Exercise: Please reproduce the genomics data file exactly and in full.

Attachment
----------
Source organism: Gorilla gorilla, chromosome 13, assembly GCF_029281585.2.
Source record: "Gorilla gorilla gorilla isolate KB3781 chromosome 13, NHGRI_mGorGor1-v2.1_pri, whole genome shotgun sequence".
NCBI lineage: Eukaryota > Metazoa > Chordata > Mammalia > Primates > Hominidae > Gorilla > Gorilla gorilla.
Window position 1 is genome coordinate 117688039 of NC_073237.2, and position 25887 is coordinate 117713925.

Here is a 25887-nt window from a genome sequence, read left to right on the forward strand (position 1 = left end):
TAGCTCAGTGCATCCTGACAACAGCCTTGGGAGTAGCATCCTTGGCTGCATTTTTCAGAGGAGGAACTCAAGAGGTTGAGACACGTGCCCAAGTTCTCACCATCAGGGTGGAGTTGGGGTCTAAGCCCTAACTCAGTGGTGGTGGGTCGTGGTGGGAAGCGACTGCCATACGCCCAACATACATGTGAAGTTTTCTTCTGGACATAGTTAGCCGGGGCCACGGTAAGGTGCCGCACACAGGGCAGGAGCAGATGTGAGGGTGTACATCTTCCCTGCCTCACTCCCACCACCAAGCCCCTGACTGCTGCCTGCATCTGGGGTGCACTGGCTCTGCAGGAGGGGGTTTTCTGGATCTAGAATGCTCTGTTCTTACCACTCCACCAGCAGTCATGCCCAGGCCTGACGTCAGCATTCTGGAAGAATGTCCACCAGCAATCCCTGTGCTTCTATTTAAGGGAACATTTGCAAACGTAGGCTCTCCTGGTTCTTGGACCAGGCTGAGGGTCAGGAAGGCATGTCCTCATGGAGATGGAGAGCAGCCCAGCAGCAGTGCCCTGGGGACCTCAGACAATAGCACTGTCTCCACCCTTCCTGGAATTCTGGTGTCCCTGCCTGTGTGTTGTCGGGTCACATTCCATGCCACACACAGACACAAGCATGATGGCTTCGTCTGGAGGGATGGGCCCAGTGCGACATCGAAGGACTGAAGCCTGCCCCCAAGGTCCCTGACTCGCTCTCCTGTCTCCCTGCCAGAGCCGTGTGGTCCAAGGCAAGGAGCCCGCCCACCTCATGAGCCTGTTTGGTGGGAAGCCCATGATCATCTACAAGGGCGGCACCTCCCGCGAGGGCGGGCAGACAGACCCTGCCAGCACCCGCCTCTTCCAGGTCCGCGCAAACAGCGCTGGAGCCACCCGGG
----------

Source organism: Gorilla gorilla, chromosome 13, assembly GCF_029281585.2.
Source record: "Gorilla gorilla gorilla isolate KB3781 chromosome 13, NHGRI_mGorGor1-v2.1_pri, whole genome shotgun sequence".
NCBI lineage: Eukaryota > Metazoa > Chordata > Mammalia > Primates > Hominidae > Gorilla > Gorilla gorilla.
Window position 1 is genome coordinate 117688039 of NC_073237.2, and position 25887 is coordinate 117713925.

Here is a 25887-nt window from a genome sequence, read left to right on the forward strand (position 1 = left end):
TAGCTCAGTGCATCCTGACAACAGCCTTGGGAGTAGCATCCTTGGCTGCATTTTTCAGAGGAGGAACTCAAGAGGTTGAGACACGTGCCCAAGTTCTCACCATCAGGGTGGAGTTGGGGTCTAAGCCCTAACTCAGTGGTGGTGGGTCGTGGTGGGAAGCGACTGCCATACGCCCAACATACATGTGAAGTTTTCTTCTGGACATAGTTAGCCGGGGCCACGGTAAGGTGCCGCACACAGGGCAGGAGCAGATGTGAGGGTGTACATCTTCCCTGCCTCACTCCCACCACCAAGCCCCTGACTGCTGCCTGCATCTGGGGTGCACTGGCTCTGCAGGAGGGGGTTTTCTGGATCTAGAATGCTCTGTTCTTACCACTCCACCAGCAGTCATGCCCAGGCCTGACGTCAGCATTCTGGAAGAATGTCCACCAGCAATCCCTGTGCTTCTATTTAAGGGAACATTTGCAAACGTAGGCTCTCCTGGTTCTTGGACCAGGCTGAGGGTCAGGAAGGCATGTCCTCATGGAGATGGAGAGCAGCCCAGCAGCAGTGCCCTGGGGACCTCAGACAATAGCACTGTCTCCACCCTTCCTGGAATTCTGGTGTCCCTGCCTGTGTGTTGTCGGGTCACATTCCATGCCACACACAGACACAAGCATGATGGCTTCGTCTGGAGGGATGGGCCCAGTGCGACATCGAAGGACTGAAGCCTGCCCCCAAGGTCCCTGACTCGCTCTCCTGTCTCCCTGCCAGAGCCGTGTGGTCCAAGGCAAGGAGCCCGCCCACCTCATGAGCCTGTTTGGTGGGAAGCCCATGATCATCTACAAGGGCGGCACCTCCCGCGAGGGCGGGCAGACAGACCCTGCCAGCACCCGCCTCTTCCAGGTCCGCGCAAACAGCGCTGGAGCCACCCGGG